Up@dawn 2.0

Tuesday, November 22, 2016

(H1) Knowledge and Talent

I talked with a girl the other day who is a music major, specializing in piano. She has been playing piano her entire life and can sit down at any piano and churn out Chopin no problem. She is very talented but if you talk to her about it she will say that she can still improve and she's only kind of good.
The Dunning-Kruger effect came about by a study conducted by Cornell university psychologists David Dunning and Justin Kruger. The results of this study stated that people who are not very good at something will overestimate their skill at the given activity. For example, if someone isn't necessarily the smartest, they will overestimate how intelligent they are. There is a reverse of this effect as well, people who are highly skilled at something or highly intelligent will underestimate their skill and knowledge, constantly believing that they need to improve, an example of this being the girl who I mentioned above.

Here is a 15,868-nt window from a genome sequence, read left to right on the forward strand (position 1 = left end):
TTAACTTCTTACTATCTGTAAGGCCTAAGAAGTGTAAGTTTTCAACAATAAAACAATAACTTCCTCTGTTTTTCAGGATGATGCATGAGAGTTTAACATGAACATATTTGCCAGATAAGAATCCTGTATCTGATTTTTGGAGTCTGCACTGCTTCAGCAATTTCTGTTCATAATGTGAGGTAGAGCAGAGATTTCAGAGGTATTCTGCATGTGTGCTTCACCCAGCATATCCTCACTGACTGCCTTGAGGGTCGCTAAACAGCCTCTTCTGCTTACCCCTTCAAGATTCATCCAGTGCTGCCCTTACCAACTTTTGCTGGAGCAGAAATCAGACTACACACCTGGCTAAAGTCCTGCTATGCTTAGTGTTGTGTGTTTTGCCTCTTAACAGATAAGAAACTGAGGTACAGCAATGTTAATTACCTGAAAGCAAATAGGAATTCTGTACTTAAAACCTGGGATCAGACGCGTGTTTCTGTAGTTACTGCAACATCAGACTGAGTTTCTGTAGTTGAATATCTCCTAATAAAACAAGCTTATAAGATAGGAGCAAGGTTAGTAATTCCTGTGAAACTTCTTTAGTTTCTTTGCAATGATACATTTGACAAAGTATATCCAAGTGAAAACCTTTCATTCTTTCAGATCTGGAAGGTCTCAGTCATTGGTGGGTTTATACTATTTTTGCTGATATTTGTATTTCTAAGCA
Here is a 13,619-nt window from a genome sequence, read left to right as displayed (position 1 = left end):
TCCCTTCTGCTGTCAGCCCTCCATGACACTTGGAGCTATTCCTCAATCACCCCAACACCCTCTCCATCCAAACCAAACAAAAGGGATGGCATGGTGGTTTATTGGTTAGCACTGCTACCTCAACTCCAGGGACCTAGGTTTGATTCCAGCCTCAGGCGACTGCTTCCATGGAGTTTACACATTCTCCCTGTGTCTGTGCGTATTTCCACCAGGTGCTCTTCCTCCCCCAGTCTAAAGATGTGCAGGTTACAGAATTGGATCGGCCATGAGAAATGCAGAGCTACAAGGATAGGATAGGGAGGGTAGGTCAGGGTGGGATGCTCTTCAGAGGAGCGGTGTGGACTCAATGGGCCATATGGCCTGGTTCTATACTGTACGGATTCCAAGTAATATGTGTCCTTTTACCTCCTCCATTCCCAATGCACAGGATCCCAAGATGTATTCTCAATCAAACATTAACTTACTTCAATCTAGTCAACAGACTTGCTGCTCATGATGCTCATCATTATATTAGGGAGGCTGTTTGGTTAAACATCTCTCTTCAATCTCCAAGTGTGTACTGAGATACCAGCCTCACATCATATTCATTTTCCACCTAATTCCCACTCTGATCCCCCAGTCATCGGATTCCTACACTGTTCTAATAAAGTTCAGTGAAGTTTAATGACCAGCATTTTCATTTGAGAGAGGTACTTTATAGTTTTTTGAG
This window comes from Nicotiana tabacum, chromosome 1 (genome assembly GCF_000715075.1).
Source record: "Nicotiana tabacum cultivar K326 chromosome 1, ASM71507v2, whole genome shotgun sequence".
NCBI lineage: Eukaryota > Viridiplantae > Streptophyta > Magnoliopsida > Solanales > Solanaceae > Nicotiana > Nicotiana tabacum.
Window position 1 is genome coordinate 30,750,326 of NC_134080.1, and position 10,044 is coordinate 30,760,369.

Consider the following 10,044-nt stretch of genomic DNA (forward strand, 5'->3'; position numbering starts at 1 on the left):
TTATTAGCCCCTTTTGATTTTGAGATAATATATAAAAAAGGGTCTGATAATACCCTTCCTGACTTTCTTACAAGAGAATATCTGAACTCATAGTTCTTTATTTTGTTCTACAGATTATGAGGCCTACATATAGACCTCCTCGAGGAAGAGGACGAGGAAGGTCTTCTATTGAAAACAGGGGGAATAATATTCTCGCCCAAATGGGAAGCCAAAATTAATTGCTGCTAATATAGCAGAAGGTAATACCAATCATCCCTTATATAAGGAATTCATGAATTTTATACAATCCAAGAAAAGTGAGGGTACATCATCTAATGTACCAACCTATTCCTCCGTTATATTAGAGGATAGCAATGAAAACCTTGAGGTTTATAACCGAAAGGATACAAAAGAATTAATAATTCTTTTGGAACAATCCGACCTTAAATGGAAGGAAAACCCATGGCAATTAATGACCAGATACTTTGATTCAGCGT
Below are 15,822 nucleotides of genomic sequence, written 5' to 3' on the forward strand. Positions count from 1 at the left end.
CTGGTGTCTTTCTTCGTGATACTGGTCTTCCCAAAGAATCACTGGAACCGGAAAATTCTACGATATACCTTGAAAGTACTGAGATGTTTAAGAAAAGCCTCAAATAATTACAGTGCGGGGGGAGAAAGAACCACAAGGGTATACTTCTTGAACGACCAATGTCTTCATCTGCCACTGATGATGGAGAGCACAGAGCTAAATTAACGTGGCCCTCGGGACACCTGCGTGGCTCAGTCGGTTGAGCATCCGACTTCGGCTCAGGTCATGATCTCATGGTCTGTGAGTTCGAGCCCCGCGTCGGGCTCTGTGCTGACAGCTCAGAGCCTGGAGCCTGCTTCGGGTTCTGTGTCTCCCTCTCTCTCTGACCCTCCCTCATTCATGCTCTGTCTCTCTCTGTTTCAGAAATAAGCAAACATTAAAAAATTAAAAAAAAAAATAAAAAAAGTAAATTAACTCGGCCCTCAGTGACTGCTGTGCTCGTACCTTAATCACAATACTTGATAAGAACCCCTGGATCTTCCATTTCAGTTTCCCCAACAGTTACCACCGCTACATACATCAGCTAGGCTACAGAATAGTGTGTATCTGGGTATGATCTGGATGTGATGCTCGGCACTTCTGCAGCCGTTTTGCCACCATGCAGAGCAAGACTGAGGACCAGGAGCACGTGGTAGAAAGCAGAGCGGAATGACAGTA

This type of cognitive dissonance can make it hard to talk to or reason with people, most especially if they are of the side lacking in talent or intelligence but believing themselves to be in abundance of it. How can you talk to someone like this rationally and achieve thought-provoking discussion when they believe they have no room to grow? In Plato at the Googleplex, Plato struggles with this situation when he talks to an abrasive television personality.
I think we should all try and be aware of our own abilities and limitations, so that we don't accidentally reject or shut out the opportunity for growth.

2 comments:

  1. (H3) I wonder if such dissidence is some kind of compensation mechanism. Those who are inferior believing they are better than they are so they can justify a desire to be inferior, and those who are superior believing they are worse than they are so they can justify their drive to become even more superior.

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  2. I have to ask, do you believe in this effect? I have known very many people who are very talented, but still overestimate their ability because of arrogance. In fact, I work with one of those people. Knowing people like this exist, can you believe in this effect?

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